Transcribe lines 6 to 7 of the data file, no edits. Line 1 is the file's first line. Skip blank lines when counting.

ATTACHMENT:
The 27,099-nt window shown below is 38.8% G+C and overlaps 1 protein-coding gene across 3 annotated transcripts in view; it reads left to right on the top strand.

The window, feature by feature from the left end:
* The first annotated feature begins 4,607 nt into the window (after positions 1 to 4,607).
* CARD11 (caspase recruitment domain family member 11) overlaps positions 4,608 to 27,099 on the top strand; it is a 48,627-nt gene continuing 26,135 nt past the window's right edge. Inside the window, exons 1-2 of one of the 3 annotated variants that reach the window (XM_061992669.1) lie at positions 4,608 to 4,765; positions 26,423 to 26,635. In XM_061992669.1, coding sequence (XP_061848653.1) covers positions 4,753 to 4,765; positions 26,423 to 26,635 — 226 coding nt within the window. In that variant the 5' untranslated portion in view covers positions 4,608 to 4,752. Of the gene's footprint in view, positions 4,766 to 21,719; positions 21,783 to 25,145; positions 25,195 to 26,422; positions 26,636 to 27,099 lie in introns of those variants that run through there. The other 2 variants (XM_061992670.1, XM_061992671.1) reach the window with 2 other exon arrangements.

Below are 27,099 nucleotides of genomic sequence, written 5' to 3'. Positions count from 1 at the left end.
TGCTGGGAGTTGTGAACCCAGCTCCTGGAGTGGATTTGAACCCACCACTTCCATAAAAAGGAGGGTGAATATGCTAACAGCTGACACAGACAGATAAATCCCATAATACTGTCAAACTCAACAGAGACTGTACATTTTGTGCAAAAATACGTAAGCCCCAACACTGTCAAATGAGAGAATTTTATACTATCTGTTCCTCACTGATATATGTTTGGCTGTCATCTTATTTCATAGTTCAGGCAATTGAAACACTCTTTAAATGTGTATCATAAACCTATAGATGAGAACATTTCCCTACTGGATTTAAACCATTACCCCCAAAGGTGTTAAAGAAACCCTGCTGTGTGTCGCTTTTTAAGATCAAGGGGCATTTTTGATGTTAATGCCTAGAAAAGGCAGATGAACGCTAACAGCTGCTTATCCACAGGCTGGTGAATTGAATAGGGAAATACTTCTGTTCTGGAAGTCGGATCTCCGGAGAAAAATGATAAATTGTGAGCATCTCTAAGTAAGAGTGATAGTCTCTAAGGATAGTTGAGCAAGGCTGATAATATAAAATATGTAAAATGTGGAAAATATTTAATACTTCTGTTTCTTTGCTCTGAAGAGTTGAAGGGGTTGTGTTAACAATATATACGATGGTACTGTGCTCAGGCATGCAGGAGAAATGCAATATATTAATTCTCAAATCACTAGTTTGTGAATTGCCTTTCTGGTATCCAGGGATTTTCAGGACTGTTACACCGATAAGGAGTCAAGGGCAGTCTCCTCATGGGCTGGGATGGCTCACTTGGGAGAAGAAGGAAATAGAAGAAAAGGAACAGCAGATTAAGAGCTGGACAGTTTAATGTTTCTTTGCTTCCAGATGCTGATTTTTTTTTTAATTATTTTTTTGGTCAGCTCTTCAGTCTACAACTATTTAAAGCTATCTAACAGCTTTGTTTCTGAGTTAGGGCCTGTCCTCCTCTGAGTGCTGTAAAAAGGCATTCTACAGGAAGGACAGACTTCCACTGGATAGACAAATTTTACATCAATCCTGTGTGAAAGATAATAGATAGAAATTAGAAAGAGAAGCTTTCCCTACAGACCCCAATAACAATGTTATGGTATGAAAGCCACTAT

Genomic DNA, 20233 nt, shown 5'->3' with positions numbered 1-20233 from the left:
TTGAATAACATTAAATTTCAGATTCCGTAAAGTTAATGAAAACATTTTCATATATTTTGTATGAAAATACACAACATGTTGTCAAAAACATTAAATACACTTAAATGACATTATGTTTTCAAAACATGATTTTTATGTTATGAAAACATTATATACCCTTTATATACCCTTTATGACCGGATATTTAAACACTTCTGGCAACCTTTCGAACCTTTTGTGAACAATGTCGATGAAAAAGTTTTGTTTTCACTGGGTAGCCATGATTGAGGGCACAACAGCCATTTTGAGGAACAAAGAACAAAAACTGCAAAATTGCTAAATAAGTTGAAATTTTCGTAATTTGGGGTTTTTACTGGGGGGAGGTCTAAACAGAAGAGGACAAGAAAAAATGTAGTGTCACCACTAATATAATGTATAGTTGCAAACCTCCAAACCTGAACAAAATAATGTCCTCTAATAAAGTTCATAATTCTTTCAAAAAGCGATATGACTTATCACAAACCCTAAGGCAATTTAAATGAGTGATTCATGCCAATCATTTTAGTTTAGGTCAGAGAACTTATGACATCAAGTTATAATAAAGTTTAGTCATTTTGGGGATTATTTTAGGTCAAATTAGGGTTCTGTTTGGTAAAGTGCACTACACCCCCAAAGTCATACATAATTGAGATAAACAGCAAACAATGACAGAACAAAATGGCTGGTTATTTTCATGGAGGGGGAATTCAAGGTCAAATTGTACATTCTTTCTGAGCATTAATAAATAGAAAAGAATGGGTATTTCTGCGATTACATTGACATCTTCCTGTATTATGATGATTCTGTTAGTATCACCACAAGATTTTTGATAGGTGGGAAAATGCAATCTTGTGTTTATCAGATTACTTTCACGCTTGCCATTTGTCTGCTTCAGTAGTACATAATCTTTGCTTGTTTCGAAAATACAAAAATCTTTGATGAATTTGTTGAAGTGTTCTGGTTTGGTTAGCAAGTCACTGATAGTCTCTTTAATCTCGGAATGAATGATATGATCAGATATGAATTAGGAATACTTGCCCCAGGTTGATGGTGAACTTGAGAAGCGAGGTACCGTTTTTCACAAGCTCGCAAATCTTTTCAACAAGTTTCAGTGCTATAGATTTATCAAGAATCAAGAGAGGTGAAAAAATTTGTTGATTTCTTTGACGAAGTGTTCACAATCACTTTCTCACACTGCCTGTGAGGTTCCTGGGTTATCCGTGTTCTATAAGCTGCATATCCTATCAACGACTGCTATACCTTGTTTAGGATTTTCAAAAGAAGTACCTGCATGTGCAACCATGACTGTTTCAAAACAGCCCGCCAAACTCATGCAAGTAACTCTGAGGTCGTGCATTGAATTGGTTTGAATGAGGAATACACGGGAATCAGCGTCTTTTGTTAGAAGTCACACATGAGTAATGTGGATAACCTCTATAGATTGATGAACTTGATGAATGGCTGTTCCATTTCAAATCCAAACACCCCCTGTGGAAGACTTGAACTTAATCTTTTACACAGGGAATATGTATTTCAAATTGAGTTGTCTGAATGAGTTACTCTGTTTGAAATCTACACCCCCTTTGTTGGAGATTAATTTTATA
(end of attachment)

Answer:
TGCTGGGAGTTGTGAACCCAGCTCCTGGAGTGGATTTGAACCCACCACTTCCATAAAAAGGAGGGTGAATATGCTAACAGCTGACACAGACAGATAAATCCCATAATACTGTCAAACTCAACAGAGACTGTACATTTTGTGCAAAAATACGTAAGCCCCAACACTGTCAAATGAGAGAATTTTATACTATCTGTTCCTCACTGATATATGTTTGGCTGTCATCTTATTTCATAGTTCAGGCAATTGAAACACTCTTTAAATGTGTATCATAAACCTATAGATGAGAACATTTCCCTACTGGATTTAAACCATTACCCCCAAAGGTGTTAAAGAAACCCTGCTGTGTGTCGCTTTTTAAGATCAAGGGGCATTTTTGATGTTAATGCCTAGAAAAGGCAGATGAACGCTAACAGCTGCTTATCCACAGGCTGGTGAATTGAATAGGGAAATACTTCTGTTCTGGAAGTCGGATCTCCGGAGAAAAATGATAAATTGTGAGCATCTCTAAGTAAGAGTGATAGTCTCTAAGGATAGTTGAGCAAGGCTGATAATATAAAATATGTAAAATGTGGAAAATATTTAATACTTCTGTTTCTTTGCTCTGAAGAGTTGAAGGGGTTGTGTTAACAATATATACGATGGTACTGTGCTCAGGCATGCAGGAGAAATGCAATATATTAATTCTCAAATCACTAGTTTGTGAATTGCCTTTCTGGTATCCAGGGATTTTCAGGACTGTTACACCGATAAGGAGTCAAGGGCAGTCTCCTCATGGGCTGGGATGGCTCACTTGGGAGAAGAAGGAAATAGAAGAAAAGGAACAGCAGATTAAGAGCTGGACAGTTTAATGTTTCTTTGCTTCCAGATGCTGATTTTTTTTTTAATTATTTTTTTGGTCAGCTCTTCAGTCTACAACTATTTAAAGCTATCTAACAGCTTTGTTTCTGAGTTAGGGCCTGTCCTCCTCTGAGTGCTGTAAAAAGGCATTCTACAGGAAGGACAGACTTCCACTGGATAGACAAATTTTACATCAATCCTGTGTGAAAGATAATAGATAGAAATTAGAAAGAGAAGCTTTCCCTACAGACCCCAATAACAATGTTATGGTATGAAAGCCACTAT

Genomic DNA, 20233 nt, shown 5'->3' with positions numbered 1-20233 from the left: